The state’s nonfarm jobs total rose to 5,014,200 in April. The industry with the largest decline was leisure and hospitality.
COVID-19 update from the Allegheny County Health Department for Friday
UPDATE 11:00 a.m.: The Allegheny County Health Department reported since March 14, there are now 1,739 cases as of Friday. That’s an increase of 21 coronavirus cases over Thursday. This breaks down to 1,641 positive confirmed cases and 98 probable cases.
After a week of Allegheny County being in the “yellow” phase, since last Friday there have been 157 new cases reported and 5 more deaths.
Here is a breakdown of cases by age group:
- 0-4 years: 9 (less than 1%)
- 5-12 years: 8 (less than 1%)
- 13-18 years: 1 (1%)
- 19-24 years: 111 (6%)
- 25-49 years: 580 (33%)
- 50-64 years: 473 (27%)
- 65+ years: 539 (31%)
There are 314 past or present hospitalizations related to COVID-19.
There are two additional deaths reported Friday, bringing the total number of fatalities to 146. Of the reported deaths, 135 are confirmed or had a positive test and 11 are probable.
Gov. Wolf to announce additional counties moving to a different phase of reopening plan at 4 p.m.
UPDATE 10:20 a.m.: Gov. Tom Wolf, Secretary of Health Dr. Rachel Levine, and Pennsylvania Emergency Management Agency Director Randy Padfield will provide an update and efforts to mitigate the virus in Pennsylvania at 4 p.m.
They will announce additional counties moving to a different phase of the commonwealth’s reopening plan.
Gov. Wolf modifies executive order on foreclosure & eviction suspensions
UPDATE 9:45 am: Gov. Tom Wolf amended his executive order Friday protecting Pennsylvanians from foreclosure and eviction to specify that the order only applies to evictions and foreclosures enacted due to lack of payment or because a tenant has overstayed a lease.
“I am protecting housing for Pennsylvanians who may be facing economic challenges due to the COVID-19 pandemic,” said Gov. Wolf. “My order will not affect proceedings for other issues, such as property damage or illegal activity. I encourage all Pennsylvanians to continue abiding by the terms of their lease or mortgage.”
The executive order was signed by Gov. Wolf on May 7, and it suspended evictions and foreclosures until July 10, 2020.
During the suspensions, residents are required to continue making rent or mortgage payments or they may be subjected to past due balances and fees.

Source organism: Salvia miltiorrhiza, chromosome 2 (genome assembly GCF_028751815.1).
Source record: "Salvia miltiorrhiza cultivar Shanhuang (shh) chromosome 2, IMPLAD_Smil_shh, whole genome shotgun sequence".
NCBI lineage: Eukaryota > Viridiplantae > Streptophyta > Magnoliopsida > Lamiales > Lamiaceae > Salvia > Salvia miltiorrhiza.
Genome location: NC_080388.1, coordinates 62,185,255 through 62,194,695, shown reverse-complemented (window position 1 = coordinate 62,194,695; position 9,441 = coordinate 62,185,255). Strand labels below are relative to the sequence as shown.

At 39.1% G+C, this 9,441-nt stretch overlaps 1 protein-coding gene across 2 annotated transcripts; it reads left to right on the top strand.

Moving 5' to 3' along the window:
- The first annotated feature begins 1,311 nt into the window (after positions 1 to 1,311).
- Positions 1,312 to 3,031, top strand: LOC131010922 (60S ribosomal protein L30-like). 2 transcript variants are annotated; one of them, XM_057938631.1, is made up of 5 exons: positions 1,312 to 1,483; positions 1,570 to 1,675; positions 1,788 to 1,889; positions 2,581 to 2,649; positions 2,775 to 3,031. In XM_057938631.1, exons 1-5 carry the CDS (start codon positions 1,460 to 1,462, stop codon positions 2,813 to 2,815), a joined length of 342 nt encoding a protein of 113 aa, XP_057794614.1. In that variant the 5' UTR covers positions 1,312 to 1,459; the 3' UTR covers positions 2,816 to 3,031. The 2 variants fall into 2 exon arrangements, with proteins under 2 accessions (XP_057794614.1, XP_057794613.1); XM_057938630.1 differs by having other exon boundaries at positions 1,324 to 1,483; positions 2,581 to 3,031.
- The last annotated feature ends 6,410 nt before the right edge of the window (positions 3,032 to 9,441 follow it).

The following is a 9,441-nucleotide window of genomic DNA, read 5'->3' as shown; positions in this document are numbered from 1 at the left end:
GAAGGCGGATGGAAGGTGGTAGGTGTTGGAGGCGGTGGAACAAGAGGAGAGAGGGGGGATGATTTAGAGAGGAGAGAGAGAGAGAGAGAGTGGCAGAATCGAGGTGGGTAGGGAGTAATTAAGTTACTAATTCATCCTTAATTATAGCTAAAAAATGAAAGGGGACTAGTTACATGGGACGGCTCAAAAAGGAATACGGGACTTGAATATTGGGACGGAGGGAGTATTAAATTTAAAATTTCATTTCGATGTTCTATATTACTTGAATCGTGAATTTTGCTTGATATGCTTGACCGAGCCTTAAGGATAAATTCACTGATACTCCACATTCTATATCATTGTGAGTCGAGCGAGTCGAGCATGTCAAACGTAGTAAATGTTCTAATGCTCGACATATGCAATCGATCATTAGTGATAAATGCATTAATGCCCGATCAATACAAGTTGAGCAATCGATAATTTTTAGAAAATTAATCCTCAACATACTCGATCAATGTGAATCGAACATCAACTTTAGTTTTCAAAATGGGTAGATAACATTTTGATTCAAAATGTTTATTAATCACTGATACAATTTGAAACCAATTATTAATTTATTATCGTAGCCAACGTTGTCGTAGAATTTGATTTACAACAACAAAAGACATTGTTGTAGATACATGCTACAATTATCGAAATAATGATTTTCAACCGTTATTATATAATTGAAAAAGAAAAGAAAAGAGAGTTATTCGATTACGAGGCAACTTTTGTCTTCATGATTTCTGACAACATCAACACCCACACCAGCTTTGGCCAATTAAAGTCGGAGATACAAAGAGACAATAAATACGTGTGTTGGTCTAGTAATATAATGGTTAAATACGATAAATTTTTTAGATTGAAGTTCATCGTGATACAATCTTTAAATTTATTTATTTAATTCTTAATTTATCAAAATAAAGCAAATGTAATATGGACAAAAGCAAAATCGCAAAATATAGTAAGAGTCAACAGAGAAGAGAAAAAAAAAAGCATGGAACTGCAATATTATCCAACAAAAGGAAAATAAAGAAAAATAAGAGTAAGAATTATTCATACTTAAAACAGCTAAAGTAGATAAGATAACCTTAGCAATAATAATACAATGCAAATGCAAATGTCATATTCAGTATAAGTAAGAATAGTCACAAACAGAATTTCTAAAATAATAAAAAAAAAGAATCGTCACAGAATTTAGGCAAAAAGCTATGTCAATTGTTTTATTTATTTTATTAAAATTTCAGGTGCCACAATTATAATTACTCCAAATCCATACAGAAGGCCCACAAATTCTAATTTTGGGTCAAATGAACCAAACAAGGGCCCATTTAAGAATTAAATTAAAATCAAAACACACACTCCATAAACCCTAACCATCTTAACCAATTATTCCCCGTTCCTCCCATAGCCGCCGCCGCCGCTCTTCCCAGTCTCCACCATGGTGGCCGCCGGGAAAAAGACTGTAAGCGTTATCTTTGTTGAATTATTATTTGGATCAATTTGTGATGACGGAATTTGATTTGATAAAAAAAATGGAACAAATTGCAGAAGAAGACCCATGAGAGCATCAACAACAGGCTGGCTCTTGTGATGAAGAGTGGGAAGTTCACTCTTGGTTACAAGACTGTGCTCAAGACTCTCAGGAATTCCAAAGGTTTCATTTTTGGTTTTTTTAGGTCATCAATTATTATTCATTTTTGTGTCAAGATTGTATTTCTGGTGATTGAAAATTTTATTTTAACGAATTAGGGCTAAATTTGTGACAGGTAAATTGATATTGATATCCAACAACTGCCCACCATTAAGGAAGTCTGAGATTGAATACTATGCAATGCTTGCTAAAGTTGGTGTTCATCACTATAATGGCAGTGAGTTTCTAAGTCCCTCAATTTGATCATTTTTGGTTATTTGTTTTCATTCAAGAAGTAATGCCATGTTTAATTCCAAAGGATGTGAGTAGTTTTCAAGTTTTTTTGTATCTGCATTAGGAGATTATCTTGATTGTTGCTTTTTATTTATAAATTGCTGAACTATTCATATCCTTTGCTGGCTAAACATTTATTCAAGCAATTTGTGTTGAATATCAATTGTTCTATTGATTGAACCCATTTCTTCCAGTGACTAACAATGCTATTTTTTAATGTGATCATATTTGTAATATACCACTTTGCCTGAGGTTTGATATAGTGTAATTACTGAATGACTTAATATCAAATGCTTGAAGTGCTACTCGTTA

Macy’s welcomes customers back to 8 store locations in Pittsburgh-area
UPDATE 8:45 a.m.: The stores at the following locations will be open from 11 a.m. to 7 p.m. and will also offer contact-free curbside pickup.
Available In-Store Shopping, Curbside Delivery and In-Store Pick-up:
- Macy’s Galleria At Pittsburgh Mills
- Macy’s Monroeville
- Macy’s Ross Park
- Macy’s South Hills Village
- Macy’s The Mall At Robinson
- Macy’s Westmoreland
Available In-Store Shopping:
- Macy’s Ross Park Furniture
- Macy’s South Hills Furniture
You can get more information about the changes the store has made HERE.
Coronavirus in Pennsylvania: Friday morning
UPDATE 4:30 a.m.: As of Thursday, Pennsylvania had 65,392 cases of the coronavirus and 4,869 deaths statewide, according to the Pennsylvania Department of Health. There have been 303,514 people who tested negative for the virus.
In Allegheny County, there are 1,718 confirmed or probable COVID-19 cases and 144 deaths. Locally there are 3,506 cases in western Pennsylvania.
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As the last western Pennsylvania county prepares to move into the “yellow” phase Friday, Governor Wolf could also be making a significant announcement about some counties that are already in that phase.
According to our partners at the Pittsburgh Business Times, the governor said during a media call on Thursday, “I’ll be announcing a whole range of counties tomorrow moving from red to yellow. The hope is that we’ll also be making some counties that might even be moving from yellow to green tomorrow.”
Wolf didn’t name specific counties, but the first to move into the yellow phase from the red were in the north-central and northwestern part of the state, including Lawrence and Mercer counties, back on May 8.